After going back and forth on this issue for several years, graduates of the military’s service academies can now delay their mandatory service and play professional sports instead, Defense Secretary Mark Esper announced this week. 

Esper released the guidelines for the graduates that want to play pro sports. They must get approval from the Secretary of Defense, and then agree to eventually fulfill their military obligation or repay the costs of their education.

This new policy stems from the meeting that President Trump had in May with the Army football team after the Cadets of West Point at the U.S. Military Academy were awarded the Commander-in-Chief’s Trophy for the best military academy football team. The Black Knights from West Point won the award for the second year in a row.

President Trump said that while attending the annual Army-Navy football game he came up with the idea to let service academy graduates defer their service to allow them to play in pro sports. 

Saying that he believed this would make recruiting for the military a little easier, the president stated, “I am going to look at doing a waiver for service academy athletes who can get into the major leagues: the NFL, hockey, baseball,” he said. “They can serve their time after they are done with professional sports.”

President Trump consulted with Defense Secretary Esper and other Pentagon officials and then gave them four months to come up with a workable guideline for this to happen.

This issue has been ongoing for nearly 75 years during which a number of servicemen excelled at pro sports: 

Glenn Davis, for example, won the Heisman Trophy while at the Army and he was also a member of those terrific West Point teams during World War II. He served for five years before he landed with the Detroit Lions in 1950. Roger Staubach won the Heisman in 1963. The Navy sent him to Vietnam where the Dallas Cowboys sent him a bag of footballs to practice with — he had to ask for another when those were shredded in a Viet Cong rocket attack. Staubach had to wait until 1969 to begin his NFL career. He went on to win the Super Bowl. Joe Bellino, also from the Naval Academy, was a Heisman winner who served for five years before briefly playing for the Boston Patriots. 

In 2016, the Obama Administration adopted a policy that allowed some players to defer military service to play in the pros. The Baltimore Ravens drafted Navy QB Keenan Reynolds that year. The year before, the New England Patriots selected Joe Cardona as the team’s long-snapper. The Navy made Cardona a reserve officer, which allowed him to continue playing in the NFL. However, in 2017, the Pentagon rescinded the policy as then-Secretary Jim Mattis said that the academies’ function was to develop future officers, and that the athletes are to be fully-fledged officers first and then continue on with their athletic aspirations.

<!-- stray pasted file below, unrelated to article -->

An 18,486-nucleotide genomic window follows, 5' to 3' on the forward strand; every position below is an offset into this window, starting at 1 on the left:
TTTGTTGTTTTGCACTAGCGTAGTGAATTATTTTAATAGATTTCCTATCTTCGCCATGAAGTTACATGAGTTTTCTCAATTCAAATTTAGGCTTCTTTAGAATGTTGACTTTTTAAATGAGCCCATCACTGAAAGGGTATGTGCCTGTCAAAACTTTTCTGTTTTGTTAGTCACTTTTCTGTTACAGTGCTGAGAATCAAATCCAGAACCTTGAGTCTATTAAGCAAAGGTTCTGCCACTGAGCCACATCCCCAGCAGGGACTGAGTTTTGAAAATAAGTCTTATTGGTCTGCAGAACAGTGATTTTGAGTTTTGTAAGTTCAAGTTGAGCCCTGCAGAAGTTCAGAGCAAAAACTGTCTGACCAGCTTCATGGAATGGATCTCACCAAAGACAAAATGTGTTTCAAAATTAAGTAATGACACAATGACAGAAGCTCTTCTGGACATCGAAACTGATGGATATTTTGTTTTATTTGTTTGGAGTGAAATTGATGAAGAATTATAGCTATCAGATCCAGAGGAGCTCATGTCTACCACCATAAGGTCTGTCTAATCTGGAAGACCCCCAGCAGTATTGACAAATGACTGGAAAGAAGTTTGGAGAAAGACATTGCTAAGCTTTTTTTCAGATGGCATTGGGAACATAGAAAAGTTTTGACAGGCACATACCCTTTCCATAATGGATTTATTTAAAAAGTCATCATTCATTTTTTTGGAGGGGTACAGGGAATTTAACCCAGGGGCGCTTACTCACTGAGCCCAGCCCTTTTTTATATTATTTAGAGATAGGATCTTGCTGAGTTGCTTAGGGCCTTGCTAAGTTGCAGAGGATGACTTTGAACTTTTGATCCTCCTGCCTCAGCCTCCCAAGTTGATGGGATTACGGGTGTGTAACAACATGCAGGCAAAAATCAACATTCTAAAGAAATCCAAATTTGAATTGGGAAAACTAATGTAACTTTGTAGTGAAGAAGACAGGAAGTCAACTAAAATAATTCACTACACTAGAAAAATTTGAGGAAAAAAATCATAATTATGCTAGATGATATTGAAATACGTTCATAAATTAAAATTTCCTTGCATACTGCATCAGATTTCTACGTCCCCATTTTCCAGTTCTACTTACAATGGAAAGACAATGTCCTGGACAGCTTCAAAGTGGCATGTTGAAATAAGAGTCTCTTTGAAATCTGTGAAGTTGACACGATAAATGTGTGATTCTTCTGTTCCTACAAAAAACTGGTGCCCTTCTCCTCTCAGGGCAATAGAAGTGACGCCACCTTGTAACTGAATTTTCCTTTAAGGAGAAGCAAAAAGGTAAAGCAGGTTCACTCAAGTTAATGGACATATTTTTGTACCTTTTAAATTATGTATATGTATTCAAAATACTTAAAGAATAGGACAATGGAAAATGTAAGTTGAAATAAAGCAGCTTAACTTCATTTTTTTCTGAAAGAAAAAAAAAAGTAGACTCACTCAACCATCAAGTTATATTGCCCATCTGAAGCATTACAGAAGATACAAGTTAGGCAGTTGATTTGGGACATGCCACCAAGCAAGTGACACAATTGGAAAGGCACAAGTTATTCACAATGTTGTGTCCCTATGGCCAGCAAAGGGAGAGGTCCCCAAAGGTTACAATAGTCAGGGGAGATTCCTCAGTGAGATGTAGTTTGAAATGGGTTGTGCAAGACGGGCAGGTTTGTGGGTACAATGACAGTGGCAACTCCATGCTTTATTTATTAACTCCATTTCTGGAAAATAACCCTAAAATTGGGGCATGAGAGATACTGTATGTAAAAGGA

Back in June, President Trump cited the short window of time that academy athletes have to take advantage of their athletic talents and tasked the Defense Secretary to look into changing the rule. 

In the new guideline Secretary Esper said that the service academies can nominate an athlete for a waiver — if there is a strong expectation that the athlete can compete in professional sports. He also added that this “would provide DoD with significant favorable media exposure likely to enhance national level recruiting or public affairs missions.”

If the waiver is approved, the athlete has then to agree to return to fulfill his/her military obligations, which is usually for five years, and each waiver will be reviewed annually. However, if the athlete can’t pass the required physical due to sports injuries, then he/she is encouraged to serve in a civilian post for the service for a period of five years. If they choose not to serve as a civilian, then the athlete will be required to pay the government back for their school’s expenses. 

During these times that the military faces recruitment problems, it is a smart choice to let some athletes compete in the pros. Some have waited and done their time in the service. For example, former Army Ranger Alejandro Villaneuva, who completed combat tours in Iraq, is an offensive lineman for the Pittsburgh Steelers. Others like Cardona are allowed to juggle between a professional football and military career. 

It is a win-win situation for the military, the service academies, and the athletes. The policy is sure to generate good press coverage and be a great recruiting tool for all of the services. At a time when our military enjoys a very favorable view from the American public, this will put the services in an even better light as it will show that they care about a service member’s goals and aspirations, by allowing them to play out a dream scenario while still retaining their commitment to service. 

Photo of Patriots long-snapper Joe Cardona: Courtesy of the author.